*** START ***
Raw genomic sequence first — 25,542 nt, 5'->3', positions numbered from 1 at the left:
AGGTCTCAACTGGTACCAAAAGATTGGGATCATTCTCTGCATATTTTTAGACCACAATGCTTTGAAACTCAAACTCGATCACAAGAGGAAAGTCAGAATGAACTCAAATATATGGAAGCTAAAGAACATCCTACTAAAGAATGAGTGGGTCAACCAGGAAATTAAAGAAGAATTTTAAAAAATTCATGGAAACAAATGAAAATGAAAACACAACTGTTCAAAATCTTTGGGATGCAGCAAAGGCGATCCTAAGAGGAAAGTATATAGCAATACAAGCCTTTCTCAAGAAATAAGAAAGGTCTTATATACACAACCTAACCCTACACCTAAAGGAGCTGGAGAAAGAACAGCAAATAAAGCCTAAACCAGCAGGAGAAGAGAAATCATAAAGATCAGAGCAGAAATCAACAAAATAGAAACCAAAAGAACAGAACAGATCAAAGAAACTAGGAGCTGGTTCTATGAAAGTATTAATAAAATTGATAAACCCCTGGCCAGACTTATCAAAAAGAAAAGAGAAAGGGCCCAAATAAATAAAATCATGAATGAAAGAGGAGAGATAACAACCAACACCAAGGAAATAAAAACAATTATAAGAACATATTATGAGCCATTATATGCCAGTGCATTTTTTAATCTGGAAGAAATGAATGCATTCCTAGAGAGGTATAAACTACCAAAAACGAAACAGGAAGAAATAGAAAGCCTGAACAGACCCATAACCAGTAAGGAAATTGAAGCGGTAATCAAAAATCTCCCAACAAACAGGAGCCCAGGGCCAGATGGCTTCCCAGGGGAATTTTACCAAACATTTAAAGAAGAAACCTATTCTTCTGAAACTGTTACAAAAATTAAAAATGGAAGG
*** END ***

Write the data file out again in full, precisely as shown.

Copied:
Raw genomic sequence first — 25,542 nt, 5'->3', positions numbered from 1 at the left:
AGGTCTCAACTGGTACCAAAAGATTGGGATCATTCTCTGCATATTTTTAGACCACAATGCTTTGAAACTCAAACTCGATCACAAGAGGAAAGTCAGAATGAACTCAAATATATGGAAGCTAAAGAACATCCTACTAAAGAATGAGTGGGTCAACCAGGAAATTAAAGAAGAATTTTAAAAAATTCATGGAAACAAATGAAAATGAAAACACAACTGTTCAAAATCTTTGGGATGCAGCAAAGGCGATCCTAAGAGGAAAGTATATAGCAATACAAGCCTTTCTCAAGAAATAAGAAAGGTCTTATATACACAACCTAACCCTACACCTAAAGGAGCTGGAGAAAGAACAGCAAATAAAGCCTAAACCAGCAGGAGAAGAGAAATCATAAAGATCAGAGCAGAAATCAACAAAATAGAAACCAAAAGAACAGAACAGATCAAAGAAACTAGGAGCTGGTTCTATGAAAGTATTAATAAAATTGATAAACCCCTGGCCAGACTTATCAAAAAGAAAAGAGAAAGGGCCCAAATAAATAAAATCATGAATGAAAGAGGAGAGATAACAACCAACACCAAGGAAATAAAAACAATTATAAGAACATATTATGAGCCATTATATGCCAGTGCATTTTTTAATCTGGAAGAAATGAATGCATTCCTAGAGAGGTATAAACTACCAAAAACGAAACAGGAAGAAATAGAAAGCCTGAACAGACCCATAACCAGTAAGGAAATTGAAGCGGTAATCAAAAATCTCCCAACAAACAGGAGCCCAGGGCCAGATGGCTTCCCAGGGGAATTTTACCAAACATTTAAAGAAGAAACCTATTCTTCTGAAACTGTTACAAAAATTAAAAATGGAAGG